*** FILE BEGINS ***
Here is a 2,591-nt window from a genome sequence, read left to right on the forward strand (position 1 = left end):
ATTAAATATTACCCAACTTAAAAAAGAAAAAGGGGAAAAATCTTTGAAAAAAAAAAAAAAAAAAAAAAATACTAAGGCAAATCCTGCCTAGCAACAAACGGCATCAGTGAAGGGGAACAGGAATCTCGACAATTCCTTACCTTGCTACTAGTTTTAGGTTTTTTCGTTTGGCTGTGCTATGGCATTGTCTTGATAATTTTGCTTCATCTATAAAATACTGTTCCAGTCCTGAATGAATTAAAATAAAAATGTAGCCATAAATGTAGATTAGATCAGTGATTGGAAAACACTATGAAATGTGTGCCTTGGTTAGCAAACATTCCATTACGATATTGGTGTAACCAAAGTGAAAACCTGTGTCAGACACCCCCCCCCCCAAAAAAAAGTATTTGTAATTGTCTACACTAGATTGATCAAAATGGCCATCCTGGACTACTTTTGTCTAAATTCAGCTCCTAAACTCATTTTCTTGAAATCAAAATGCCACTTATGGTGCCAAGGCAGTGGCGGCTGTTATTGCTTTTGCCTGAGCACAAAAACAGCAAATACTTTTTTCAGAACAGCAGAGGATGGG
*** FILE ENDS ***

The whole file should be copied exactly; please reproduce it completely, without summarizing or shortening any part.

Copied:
Here is a 2,591-nt window from a genome sequence, read left to right on the forward strand (position 1 = left end):
ATTAAATATTACCCAACTTAAAAAAGAAAAAGGGGAAAAATCTTTGAAAAAAAAAAAAAAAAAAAAAAATACTAAGGCAAATCCTGCCTAGCAACAAACGGCATCAGTGAAGGGGAACAGGAATCTCGACAATTCCTTACCTTGCTACTAGTTTTAGGTTTTTTCGTTTGGCTGTGCTATGGCATTGTCTTGATAATTTTGCTTCATCTATAAAATACTGTTCCAGTCCTGAATGAATTAAAATAAAAATGTAGCCATAAATGTAGATTAGATCAGTGATTGGAAAACACTATGAAATGTGTGCCTTGGTTAGCAAACATTCCATTACGATATTGGTGTAACCAAAGTGAAAACCTGTGTCAGACACCCCCCCCCCCAAAAAAAAGTATTTGTAATTGTCTACACTAGATTGATCAAAATGGCCATCCTGGACTACTTTTGTCTAAATTCAGCTCCTAAACTCATTTTCTTGAAATCAAAATGCCACTTATGGTGCCAAGGCAGTGGCGGCTGTTATTGCTTTTGCCTGAGCACAAAAACAGCAAATACTTTTTTCAGAACAGCAGAGGATGGG